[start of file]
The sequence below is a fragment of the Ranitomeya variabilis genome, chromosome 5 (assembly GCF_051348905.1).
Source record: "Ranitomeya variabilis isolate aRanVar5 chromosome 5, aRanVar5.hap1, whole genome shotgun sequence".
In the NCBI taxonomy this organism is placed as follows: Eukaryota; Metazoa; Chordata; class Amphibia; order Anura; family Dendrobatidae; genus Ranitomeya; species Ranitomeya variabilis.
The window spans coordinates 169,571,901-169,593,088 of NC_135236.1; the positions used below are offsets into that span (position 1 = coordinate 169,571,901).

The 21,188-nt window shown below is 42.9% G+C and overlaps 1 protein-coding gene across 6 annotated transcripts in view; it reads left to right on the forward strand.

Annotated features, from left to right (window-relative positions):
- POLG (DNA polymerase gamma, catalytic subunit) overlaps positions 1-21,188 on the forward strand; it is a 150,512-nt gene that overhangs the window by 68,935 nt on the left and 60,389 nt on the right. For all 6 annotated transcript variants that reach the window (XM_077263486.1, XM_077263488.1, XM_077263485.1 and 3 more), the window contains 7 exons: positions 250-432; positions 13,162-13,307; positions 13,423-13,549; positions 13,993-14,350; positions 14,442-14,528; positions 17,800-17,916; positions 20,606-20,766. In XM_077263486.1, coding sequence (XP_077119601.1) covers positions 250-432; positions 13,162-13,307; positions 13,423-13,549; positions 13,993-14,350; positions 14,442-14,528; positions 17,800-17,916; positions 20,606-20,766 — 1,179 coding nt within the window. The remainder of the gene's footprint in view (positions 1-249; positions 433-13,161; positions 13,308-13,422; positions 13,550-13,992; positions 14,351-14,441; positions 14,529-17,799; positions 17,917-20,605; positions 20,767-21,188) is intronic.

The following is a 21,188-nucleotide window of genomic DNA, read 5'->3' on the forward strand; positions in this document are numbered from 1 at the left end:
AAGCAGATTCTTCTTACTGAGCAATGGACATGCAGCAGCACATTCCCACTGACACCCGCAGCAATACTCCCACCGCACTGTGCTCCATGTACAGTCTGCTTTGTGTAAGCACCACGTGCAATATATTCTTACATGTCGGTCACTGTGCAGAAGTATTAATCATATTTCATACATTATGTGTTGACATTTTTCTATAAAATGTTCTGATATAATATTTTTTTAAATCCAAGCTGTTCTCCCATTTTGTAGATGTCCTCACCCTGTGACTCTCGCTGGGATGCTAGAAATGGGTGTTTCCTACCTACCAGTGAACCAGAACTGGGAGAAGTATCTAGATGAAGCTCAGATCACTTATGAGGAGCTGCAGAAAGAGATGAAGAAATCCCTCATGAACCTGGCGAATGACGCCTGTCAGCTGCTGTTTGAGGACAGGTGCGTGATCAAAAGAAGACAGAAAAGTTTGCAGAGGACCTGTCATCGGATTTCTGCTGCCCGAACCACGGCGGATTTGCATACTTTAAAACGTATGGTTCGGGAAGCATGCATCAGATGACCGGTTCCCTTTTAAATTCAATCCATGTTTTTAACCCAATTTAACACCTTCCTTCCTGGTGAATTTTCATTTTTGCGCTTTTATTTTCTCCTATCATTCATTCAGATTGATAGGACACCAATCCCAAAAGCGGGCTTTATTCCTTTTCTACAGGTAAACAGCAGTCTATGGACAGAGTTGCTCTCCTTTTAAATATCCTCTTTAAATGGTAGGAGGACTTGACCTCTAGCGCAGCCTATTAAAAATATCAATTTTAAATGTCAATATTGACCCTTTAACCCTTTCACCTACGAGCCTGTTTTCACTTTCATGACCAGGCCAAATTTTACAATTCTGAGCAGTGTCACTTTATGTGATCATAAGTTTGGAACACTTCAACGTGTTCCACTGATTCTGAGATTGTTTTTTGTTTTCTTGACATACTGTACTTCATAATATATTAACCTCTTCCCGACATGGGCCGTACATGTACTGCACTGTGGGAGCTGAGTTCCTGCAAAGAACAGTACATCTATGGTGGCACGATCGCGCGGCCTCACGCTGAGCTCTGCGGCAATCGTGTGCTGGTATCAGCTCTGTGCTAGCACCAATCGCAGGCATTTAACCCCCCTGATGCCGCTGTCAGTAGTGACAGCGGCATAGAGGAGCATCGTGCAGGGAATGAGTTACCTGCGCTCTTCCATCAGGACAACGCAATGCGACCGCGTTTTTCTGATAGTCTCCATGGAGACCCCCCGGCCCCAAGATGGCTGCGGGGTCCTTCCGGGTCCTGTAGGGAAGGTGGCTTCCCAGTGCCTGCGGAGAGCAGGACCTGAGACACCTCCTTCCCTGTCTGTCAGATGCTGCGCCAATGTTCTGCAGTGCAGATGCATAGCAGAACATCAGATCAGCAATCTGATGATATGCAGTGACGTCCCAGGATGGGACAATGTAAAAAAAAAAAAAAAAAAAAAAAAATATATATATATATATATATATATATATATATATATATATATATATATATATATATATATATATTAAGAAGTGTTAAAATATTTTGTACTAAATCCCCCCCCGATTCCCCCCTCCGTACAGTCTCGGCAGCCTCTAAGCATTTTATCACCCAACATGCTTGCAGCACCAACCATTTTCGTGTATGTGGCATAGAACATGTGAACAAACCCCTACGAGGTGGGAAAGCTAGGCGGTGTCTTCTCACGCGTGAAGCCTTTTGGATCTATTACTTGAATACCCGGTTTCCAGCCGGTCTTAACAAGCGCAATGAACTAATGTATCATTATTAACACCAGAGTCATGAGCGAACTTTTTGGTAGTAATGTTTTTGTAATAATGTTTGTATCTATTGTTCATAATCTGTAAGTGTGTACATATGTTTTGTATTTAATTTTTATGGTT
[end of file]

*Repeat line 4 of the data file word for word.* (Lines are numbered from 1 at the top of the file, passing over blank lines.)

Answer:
The window spans coordinates 169,571,901-169,593,088 of NC_135236.1; the positions used below are offsets into that span (position 1 = coordinate 169,571,901).